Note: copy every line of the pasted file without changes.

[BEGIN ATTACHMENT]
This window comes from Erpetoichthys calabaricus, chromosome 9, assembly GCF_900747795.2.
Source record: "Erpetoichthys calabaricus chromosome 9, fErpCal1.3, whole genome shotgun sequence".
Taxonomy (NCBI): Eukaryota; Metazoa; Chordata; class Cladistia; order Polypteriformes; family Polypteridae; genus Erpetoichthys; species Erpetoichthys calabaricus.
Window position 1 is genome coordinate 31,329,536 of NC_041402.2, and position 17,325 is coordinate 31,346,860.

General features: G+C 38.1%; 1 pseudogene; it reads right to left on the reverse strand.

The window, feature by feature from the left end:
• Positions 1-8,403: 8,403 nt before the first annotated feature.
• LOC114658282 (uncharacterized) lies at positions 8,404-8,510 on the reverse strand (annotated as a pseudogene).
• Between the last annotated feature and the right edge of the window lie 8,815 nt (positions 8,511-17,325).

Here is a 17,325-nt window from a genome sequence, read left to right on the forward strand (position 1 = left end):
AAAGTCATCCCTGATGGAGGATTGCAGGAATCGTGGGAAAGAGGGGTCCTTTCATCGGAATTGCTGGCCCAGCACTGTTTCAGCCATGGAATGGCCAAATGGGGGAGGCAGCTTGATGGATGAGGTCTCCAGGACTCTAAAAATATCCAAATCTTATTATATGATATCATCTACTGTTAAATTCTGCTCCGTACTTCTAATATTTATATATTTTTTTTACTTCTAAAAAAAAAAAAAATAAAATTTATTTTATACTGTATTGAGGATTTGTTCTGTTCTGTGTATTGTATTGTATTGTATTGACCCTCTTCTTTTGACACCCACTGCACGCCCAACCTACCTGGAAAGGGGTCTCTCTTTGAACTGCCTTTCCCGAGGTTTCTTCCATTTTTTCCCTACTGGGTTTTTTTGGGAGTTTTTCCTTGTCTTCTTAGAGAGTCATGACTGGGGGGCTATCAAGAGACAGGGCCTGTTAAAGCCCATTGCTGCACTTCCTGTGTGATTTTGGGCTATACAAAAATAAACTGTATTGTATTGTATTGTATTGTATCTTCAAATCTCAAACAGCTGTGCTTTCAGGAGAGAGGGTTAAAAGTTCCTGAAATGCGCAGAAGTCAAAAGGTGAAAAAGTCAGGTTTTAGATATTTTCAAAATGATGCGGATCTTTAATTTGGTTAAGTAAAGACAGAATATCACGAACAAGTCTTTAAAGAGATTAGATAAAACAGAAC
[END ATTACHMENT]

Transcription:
This window comes from Erpetoichthys calabaricus, chromosome 9, assembly GCF_900747795.2.
Source record: "Erpetoichthys calabaricus chromosome 9, fErpCal1.3, whole genome shotgun sequence".
Taxonomy (NCBI): Eukaryota; Metazoa; Chordata; class Cladistia; order Polypteriformes; family Polypteridae; genus Erpetoichthys; species Erpetoichthys calabaricus.
Window position 1 is genome coordinate 31,329,536 of NC_041402.2, and position 17,325 is coordinate 31,346,860.

General features: G+C 38.1%; 1 pseudogene; it reads right to left on the reverse strand.

The window, feature by feature from the left end:
• Positions 1-8,403: 8,403 nt before the first annotated feature.
• LOC114658282 (uncharacterized) lies at positions 8,404-8,510 on the reverse strand (annotated as a pseudogene).
• Between the last annotated feature and the right edge of the window lie 8,815 nt (positions 8,511-17,325).

Here is a 17,325-nt window from a genome sequence, read left to right on the forward strand (position 1 = left end):
AAAGTCATCCCTGATGGAGGATTGCAGGAATCGTGGGAAAGAGGGGTCCTTTCATCGGAATTGCTGGCCCAGCACTGTTTCAGCCATGGAATGGCCAAATGGGGGAGGCAGCTTGATGGATGAGGTCTCCAGGACTCTAAAAATATCCAAATCTTATTATATGATATCATCTACTGTTAAATTCTGCTCCGTACTTCTAATATTTATATATTTTTTTTACTTCTAAAAAAAAAAAAAATAAAATTTATTTTATACTGTATTGAGGATTTGTTCTGTTCTGTGTATTGTATTGTATTGTATTGACCCTCTTCTTTTGACACCCACTGCACGCCCAACCTACCTGGAAAGGGGTCTCTCTTTGAACTGCCTTTCCCGAGGTTTCTTCCATTTTTTCCCTACTGGGTTTTTTTGGGAGTTTTTCCTTGTCTTCTTAGAGAGTCATGACTGGGGGGCTATCAAGAGACAGGGCCTGTTAAAGCCCATTGCTGCACTTCCTGTGTGATTTTGGGCTATACAAAAATAAACTGTATTGTATTGTATTGTATTGTATCTTCAAATCTCAAACAGCTGTGCTTTCAGGAGAGAGGGTTAAAAGTTCCTGAAATGCGCAGAAGTCAAAAGGTGAAAAAGTCAGGTTTTAGATATTTTCAAAATGATGCGGATCTTTAATTTGGTTAAGTAAAGACAGAATATCACGAACAAGTCTTTAAAGAGATTAGATAAAACAGAAC